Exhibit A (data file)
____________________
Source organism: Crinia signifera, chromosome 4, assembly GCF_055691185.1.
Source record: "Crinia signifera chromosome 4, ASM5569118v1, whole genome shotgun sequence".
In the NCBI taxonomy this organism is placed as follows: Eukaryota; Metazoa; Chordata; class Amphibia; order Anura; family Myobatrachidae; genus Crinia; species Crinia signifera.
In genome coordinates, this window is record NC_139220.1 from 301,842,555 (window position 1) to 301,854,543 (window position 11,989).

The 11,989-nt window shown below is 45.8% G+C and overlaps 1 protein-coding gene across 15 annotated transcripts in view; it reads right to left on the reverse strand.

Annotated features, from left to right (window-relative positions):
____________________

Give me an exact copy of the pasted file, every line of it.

Source organism: Crinia signifera, chromosome 4, assembly GCF_055691185.1.
Source record: "Crinia signifera chromosome 4, ASM5569118v1, whole genome shotgun sequence".
In the NCBI taxonomy this organism is placed as follows: Eukaryota; Metazoa; Chordata; class Amphibia; order Anura; family Myobatrachidae; genus Crinia; species Crinia signifera.
In genome coordinates, this window is record NC_139220.1 from 301,842,555 (window position 1) to 301,854,543 (window position 11,989).

The 11,989-nt window shown below is 45.8% G+C and overlaps 1 protein-coding gene across 15 annotated transcripts in view; it reads right to left on the reverse strand.

Annotated features, from left to right (window-relative positions):